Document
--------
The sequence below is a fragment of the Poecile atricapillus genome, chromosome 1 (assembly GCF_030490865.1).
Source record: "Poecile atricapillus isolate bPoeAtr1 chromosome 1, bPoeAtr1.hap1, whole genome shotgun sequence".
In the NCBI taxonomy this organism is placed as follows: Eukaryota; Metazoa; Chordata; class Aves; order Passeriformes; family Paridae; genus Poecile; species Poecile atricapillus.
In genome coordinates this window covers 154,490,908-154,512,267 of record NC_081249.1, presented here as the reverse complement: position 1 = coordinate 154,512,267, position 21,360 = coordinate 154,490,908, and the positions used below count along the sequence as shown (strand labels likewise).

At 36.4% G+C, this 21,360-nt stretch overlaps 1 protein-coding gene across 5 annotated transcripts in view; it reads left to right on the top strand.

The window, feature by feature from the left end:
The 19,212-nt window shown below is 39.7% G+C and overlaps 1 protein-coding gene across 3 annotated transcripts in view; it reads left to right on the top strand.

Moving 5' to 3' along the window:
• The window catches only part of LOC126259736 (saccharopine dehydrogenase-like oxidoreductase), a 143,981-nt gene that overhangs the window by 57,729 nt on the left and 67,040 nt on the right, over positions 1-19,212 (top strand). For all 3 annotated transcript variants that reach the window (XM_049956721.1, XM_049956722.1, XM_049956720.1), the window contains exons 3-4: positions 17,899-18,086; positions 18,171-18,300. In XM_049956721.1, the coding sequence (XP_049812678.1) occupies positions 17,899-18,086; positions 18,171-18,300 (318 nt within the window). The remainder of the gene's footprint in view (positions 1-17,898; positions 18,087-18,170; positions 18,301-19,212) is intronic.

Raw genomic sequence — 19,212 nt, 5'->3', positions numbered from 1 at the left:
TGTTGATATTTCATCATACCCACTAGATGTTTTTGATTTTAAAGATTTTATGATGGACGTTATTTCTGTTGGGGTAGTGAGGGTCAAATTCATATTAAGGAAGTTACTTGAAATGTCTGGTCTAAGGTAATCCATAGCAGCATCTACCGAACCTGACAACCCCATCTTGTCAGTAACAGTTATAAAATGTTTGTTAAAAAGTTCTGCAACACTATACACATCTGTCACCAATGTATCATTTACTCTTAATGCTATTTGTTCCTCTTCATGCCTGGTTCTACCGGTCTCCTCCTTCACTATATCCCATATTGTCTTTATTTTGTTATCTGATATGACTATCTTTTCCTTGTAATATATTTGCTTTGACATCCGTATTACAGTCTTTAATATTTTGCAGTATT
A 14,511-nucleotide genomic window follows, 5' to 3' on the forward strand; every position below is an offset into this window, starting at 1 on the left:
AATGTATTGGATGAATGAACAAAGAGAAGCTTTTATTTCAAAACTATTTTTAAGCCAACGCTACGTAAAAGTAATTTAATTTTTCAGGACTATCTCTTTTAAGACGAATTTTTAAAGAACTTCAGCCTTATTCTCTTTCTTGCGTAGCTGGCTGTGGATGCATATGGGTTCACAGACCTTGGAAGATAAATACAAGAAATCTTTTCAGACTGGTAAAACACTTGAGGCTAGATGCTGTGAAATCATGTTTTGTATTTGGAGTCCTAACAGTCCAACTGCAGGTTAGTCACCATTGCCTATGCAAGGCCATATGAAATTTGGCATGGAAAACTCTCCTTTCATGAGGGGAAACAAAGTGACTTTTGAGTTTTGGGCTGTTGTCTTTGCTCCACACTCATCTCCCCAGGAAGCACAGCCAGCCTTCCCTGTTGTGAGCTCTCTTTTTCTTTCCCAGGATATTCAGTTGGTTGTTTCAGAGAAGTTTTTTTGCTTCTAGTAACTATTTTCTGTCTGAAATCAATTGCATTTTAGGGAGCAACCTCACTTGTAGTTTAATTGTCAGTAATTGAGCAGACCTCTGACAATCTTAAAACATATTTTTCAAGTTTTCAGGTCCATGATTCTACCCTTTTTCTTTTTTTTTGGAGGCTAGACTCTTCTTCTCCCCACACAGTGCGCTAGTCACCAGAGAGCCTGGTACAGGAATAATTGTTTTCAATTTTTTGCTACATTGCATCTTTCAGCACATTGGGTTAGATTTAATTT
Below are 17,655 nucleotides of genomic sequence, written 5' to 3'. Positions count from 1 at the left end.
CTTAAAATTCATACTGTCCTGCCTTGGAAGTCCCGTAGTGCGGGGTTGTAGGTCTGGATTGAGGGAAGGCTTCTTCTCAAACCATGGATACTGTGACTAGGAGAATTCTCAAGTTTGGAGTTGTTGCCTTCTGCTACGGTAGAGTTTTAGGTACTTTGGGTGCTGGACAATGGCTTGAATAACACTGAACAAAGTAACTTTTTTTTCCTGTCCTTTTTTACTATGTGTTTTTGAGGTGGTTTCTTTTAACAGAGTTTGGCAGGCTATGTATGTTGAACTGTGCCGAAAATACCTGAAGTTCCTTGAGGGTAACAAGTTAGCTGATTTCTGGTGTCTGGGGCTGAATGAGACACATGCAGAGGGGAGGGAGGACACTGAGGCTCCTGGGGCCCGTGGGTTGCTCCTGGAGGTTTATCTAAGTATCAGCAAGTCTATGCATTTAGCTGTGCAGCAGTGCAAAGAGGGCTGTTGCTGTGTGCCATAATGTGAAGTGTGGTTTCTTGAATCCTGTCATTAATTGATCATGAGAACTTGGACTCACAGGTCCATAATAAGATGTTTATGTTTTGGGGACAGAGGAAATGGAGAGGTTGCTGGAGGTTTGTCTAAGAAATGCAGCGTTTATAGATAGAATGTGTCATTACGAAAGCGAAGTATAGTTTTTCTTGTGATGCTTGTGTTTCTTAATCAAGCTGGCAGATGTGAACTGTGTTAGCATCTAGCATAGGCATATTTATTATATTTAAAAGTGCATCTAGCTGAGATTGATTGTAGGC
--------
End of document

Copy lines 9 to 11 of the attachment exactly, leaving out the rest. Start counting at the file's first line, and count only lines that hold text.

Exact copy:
• The window catches only part of LOC126259736 (saccharopine dehydrogenase-like oxidoreductase), a 143,981-nt gene that overhangs the window by 57,729 nt on the left and 67,040 nt on the right, over positions 1-19,212 (top strand). For all 3 annotated transcript variants that reach the window (XM_049956721.1, XM_049956722.1, XM_049956720.1), the window contains exons 3-4: positions 17,899-18,086; positions 18,171-18,300. In XM_049956721.1, the coding sequence (XP_049812678.1) occupies positions 17,899-18,086; positions 18,171-18,300 (318 nt within the window). The remainder of the gene's footprint in view (positions 1-17,898; positions 18,087-18,170; positions 18,301-19,212) is intronic.

Raw genomic sequence — 19,212 nt, 5'->3', positions numbered from 1 at the left:
TGTTGATATTTCATCATACCCACTAGATGTTTTTGATTTTAAAGATTTTATGATGGACGTTATTTCTGTTGGGGTAGTGAGGGTCAAATTCATATTAAGGAAGTTACTTGAAATGTCTGGTCTAAGGTAATCCATAGCAGCATCTACCGAACCTGACAACCCCATCTTGTCAGTAACAGTTATAAAATGTTTGTTAAAAAGTTCTGCAACACTATACACATCTGTCACCAATGTATCATTTACTCTTAATGCTATTTGTTCCTCTTCATGCCTGGTTCTACCGGTCTCCTCCTTCACTATATCCCATATTGTCTTTATTTTGTTATCTGATATGACTATCTTTTCCTTGTAATATATTTGCTTTGACATCCGTATTACAGTCTTTAATATTTTGCAGTATT